The Power of Inertia

A foundational principle of physics is also my most helpful decision-making tool

© 1995 Watterson/Dist. by Universal Press Syndicate

in·er·tia /iˈnərSHə/ (noun) — a property of matter by which it continues in its existing state of rest or uniform motion in a straight line, unless that state is changed by an external force.

de·ci·sion-mak·ing /dəˈsiZHənˌmākiNG/ (noun)— the action or process of making decisions, especially important ones.

The idea that ‘an object in motion tends to stay in motion unless acted on by an outside force’ is something most people remember faintly as a thing they learned in a science class they tolerated but have never used or cared about since. I am here to suggest that this concept — inertia — is not only Newton’s first law of motion but also the most powerful force acting upon your life, and that noticing its effect allows you to harness its power for your benefit. Not in some vague mystical sense tinged with the charlatanism of self-helpery, but in a direct and practical way.

My initial recognition of inertia as a social concept was related to employment. People I knew who began working jobs sooner in what ultimately became their chosen profession held more senior positions and were earning more than those who took a longer amount of time to find and invest time in their true calling. This may strike you an obvious observation. To wit: The sooner you start the farther you tend to go. But it wasn’t until I started noticing the same concept taking effect in other areas of life that I realized a deeper principle could be at work.

For example, a related concept has to do with forming habits. Habits are a technique for doing something more often (akin to grooves formed from repeated use which, in turn, form a path from which it’s more difficult to deviate), but the benefits resulting from this frequency (i.e. familiarity, understanding, or expertise) have to do with the power of inertia. The more often you do something the more you will tend to continue doing it. Or, as Annie Dillard phrased it: “How we spend our days is, of course, how we spend our life.”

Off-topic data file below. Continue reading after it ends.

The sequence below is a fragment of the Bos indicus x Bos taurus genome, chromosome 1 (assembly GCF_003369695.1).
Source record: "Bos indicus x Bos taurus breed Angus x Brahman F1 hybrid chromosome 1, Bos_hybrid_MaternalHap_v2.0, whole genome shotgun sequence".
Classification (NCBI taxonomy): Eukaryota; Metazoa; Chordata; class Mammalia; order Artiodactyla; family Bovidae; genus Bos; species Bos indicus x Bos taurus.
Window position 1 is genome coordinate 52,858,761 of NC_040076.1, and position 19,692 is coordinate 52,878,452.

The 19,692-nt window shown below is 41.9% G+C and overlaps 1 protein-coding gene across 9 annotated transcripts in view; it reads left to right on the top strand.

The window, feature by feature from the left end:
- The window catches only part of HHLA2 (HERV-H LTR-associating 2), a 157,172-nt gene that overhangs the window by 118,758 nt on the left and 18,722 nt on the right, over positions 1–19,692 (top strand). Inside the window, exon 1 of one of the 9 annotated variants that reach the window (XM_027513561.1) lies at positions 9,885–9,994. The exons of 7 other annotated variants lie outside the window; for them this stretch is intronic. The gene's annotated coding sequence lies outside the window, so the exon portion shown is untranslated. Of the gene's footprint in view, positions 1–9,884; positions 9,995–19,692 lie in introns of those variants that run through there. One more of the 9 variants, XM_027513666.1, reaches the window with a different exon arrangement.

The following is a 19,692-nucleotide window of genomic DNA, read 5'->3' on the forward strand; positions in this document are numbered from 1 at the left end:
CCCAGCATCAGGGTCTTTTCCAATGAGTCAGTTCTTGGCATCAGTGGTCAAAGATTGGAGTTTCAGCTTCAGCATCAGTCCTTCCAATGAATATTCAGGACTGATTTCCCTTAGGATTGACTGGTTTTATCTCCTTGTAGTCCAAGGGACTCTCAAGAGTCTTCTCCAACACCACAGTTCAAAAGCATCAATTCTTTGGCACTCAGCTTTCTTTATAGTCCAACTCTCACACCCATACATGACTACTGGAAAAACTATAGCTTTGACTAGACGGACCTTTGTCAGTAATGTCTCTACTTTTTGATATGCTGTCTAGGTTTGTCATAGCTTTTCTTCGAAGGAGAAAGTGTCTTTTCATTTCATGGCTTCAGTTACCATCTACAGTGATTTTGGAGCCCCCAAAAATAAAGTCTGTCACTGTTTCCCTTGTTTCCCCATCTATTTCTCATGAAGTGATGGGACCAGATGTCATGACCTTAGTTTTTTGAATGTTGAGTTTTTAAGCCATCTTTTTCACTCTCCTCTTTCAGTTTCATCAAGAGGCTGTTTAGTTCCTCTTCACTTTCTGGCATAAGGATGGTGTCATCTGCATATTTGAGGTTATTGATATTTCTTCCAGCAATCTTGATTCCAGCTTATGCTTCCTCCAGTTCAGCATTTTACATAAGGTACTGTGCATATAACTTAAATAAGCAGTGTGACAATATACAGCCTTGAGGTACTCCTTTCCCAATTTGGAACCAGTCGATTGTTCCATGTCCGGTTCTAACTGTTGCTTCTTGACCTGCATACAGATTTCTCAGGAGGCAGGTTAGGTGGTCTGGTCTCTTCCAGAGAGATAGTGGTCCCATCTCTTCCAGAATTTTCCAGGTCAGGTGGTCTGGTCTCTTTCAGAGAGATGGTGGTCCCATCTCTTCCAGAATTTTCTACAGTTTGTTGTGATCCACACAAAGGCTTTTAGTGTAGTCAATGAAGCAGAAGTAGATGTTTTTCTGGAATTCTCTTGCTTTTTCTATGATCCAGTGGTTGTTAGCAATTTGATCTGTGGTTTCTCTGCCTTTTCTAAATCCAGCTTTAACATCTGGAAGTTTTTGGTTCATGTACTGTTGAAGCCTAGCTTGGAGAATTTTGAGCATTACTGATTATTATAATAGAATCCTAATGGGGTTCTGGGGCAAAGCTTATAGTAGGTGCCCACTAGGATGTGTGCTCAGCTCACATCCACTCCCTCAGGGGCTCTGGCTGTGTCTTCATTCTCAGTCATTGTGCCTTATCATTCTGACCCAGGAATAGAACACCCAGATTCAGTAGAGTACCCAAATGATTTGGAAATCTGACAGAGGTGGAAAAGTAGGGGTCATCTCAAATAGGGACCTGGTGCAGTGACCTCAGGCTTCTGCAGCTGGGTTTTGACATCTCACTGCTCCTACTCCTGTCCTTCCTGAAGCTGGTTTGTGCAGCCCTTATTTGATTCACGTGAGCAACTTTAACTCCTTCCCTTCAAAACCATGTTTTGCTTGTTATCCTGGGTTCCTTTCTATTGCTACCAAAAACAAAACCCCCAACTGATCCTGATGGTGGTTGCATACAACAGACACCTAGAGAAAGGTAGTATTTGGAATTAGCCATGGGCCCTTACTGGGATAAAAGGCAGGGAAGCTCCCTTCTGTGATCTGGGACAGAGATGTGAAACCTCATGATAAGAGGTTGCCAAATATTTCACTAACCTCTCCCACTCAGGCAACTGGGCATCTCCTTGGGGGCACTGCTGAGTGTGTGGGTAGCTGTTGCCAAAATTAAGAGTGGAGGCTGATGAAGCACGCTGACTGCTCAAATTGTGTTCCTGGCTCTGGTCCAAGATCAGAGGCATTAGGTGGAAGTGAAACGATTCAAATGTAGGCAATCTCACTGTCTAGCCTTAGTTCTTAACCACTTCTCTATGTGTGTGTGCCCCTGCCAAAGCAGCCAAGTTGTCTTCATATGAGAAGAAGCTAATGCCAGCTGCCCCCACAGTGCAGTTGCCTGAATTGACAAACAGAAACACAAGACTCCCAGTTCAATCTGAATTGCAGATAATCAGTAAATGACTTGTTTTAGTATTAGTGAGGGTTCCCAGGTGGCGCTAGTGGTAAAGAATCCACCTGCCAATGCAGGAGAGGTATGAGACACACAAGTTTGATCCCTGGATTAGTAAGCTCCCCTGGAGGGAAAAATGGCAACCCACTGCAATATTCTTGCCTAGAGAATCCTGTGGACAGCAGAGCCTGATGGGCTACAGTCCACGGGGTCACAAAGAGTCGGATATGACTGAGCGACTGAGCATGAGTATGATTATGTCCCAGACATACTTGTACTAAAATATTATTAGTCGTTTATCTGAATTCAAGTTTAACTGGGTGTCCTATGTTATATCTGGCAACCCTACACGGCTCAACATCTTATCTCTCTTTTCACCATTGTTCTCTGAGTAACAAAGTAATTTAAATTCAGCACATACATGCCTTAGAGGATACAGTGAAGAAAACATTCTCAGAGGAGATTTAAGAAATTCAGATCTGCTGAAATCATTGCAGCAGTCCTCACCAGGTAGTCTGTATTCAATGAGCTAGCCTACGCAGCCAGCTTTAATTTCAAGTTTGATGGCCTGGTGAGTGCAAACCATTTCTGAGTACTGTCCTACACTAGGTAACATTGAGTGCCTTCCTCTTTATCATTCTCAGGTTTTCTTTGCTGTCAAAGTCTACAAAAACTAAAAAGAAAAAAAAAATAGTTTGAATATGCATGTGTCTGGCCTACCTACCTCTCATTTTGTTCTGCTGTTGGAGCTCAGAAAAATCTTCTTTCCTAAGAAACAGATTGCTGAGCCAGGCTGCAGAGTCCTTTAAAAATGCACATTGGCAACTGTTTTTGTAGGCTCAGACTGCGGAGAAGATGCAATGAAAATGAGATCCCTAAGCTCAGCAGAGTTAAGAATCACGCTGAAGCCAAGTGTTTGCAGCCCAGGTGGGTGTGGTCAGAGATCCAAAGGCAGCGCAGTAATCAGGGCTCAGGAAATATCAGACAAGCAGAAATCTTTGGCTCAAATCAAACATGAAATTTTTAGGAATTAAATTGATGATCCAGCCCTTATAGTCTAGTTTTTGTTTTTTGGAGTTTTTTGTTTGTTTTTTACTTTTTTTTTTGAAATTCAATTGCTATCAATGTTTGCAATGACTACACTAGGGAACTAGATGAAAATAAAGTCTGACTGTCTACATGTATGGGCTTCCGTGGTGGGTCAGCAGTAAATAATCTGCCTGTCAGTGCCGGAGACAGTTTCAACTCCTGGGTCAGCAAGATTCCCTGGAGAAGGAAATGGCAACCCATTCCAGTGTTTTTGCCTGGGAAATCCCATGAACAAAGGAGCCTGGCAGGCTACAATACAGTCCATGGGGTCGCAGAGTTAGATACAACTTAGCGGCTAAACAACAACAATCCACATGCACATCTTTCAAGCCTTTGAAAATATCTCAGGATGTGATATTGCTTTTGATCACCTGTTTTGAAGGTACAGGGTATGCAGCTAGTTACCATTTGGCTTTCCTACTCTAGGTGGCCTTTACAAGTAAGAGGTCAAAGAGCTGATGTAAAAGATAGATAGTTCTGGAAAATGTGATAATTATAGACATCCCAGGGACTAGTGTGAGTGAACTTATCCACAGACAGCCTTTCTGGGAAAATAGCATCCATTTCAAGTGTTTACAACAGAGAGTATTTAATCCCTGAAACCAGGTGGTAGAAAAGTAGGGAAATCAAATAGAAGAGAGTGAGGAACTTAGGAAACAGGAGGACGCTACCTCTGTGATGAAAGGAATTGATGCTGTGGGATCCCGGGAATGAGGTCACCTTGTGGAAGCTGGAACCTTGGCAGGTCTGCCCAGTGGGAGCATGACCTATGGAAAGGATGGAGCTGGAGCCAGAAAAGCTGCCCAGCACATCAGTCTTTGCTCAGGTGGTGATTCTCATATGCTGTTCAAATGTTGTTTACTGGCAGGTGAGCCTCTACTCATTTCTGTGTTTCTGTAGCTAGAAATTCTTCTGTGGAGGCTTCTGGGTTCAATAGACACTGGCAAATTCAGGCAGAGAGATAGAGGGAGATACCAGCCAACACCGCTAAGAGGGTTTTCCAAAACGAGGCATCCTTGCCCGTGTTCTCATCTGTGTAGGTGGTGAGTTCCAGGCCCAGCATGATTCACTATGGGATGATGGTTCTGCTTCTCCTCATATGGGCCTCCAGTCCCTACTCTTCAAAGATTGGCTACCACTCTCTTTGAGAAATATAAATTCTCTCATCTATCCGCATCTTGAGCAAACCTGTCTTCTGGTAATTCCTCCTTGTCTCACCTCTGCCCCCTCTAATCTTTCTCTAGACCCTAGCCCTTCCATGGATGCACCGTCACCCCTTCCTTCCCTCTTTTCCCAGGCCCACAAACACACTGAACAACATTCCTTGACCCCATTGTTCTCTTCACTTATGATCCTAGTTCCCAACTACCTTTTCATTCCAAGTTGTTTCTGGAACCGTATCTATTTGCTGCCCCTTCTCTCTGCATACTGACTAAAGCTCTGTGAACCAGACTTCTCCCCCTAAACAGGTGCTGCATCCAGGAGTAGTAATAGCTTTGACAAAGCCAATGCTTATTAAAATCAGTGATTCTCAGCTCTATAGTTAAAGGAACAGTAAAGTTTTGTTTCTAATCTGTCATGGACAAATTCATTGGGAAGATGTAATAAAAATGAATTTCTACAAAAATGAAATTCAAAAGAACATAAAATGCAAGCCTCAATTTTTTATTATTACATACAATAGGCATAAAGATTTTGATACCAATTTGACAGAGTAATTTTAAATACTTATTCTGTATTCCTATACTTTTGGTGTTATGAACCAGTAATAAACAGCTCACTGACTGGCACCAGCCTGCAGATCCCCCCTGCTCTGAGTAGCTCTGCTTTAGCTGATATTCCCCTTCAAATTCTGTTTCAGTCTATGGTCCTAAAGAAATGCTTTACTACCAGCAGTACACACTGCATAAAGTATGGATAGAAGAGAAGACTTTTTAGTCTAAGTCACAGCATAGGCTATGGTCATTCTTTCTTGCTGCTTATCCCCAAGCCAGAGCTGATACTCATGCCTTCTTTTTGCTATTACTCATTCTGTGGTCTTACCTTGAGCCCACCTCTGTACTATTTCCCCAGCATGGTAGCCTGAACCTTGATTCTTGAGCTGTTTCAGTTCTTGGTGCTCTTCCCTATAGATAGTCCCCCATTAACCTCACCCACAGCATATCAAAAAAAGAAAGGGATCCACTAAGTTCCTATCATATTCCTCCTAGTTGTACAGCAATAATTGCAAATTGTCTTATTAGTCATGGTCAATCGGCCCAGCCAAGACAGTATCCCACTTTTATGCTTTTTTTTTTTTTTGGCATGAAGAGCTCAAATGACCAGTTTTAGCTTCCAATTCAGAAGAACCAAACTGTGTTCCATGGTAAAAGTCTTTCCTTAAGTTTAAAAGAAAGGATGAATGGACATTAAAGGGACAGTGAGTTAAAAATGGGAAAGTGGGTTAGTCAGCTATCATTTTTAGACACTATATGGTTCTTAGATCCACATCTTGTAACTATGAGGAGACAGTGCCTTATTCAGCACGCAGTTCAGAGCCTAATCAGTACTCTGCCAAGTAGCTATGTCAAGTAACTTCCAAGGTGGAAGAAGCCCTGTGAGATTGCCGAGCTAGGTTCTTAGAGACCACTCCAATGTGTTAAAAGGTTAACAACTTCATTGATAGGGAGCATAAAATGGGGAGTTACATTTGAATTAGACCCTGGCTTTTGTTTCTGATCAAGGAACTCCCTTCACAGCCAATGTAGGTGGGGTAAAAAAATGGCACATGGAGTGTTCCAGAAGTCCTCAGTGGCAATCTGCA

Pairing these aspects of continued motion — start time and frequency — naturally leads you to the financial domain and the idea of compound interest. This refers to interest calculated on the initial amount and also on the accumulated interest of previous periods. It’s interest on interest, which means as you deposit more cash you’re also increasing the amount of earned interest at the same time. The cumulative effects of compound interest are why parents and other advice-givers implore us to start saving for retirement as early as possible, and to keep our money in a retirement account full of index funds rather than under a mattress or in a new car. The sooner you start the more you will benefit, oftentimes even more than if you started later but deposited larger amounts. This idea keeps you focused on long-term payouts — whether with money, relationships, health, activities, habits — rather than short term gains. The ability of time to accumulate effects is often underestimated, which is why this idea of inertia is an important one to keep in mind.

Physicists are very familiar with the unexpectedly large cumulative effects of continuous motion, not only because of the nature of their jobs but because of their tool: math. The earth orbits the sun as a result of its tendency to stay in motion while being acted on by the curvature of spacetime, and we feel this motion as gravity. (Einstein famously showed that gravity is acceleration) Gravity is the reason a toy car rolls down a wooden slope for a few seconds and lands at the bottom. If you want to know the car’s speed at any point, you use calculus to find its derivative at a given moment in time. You can plot all of those moments onto a graph and connect them into a line or curve, and the slope (“rise/run”) of that graph line at a given point is the toy car’s speed (“miles/hour”) at that very moment. Easy enough. But what if you want to know the cumulative effects of all those tiny changes in speed? What does the accumulation of all those little instantaneous changes look like? That’s the integral, and the integral is the entire area underneath that single graph line you drew. That’s a huge amount compared to the little line that merely forms its upper boundary. This is why scientists and mathematicians are more likely to have an intuitive feel for the power of accumulation than non-physicists like me. I needed to borrow their tools in order to share their intuition.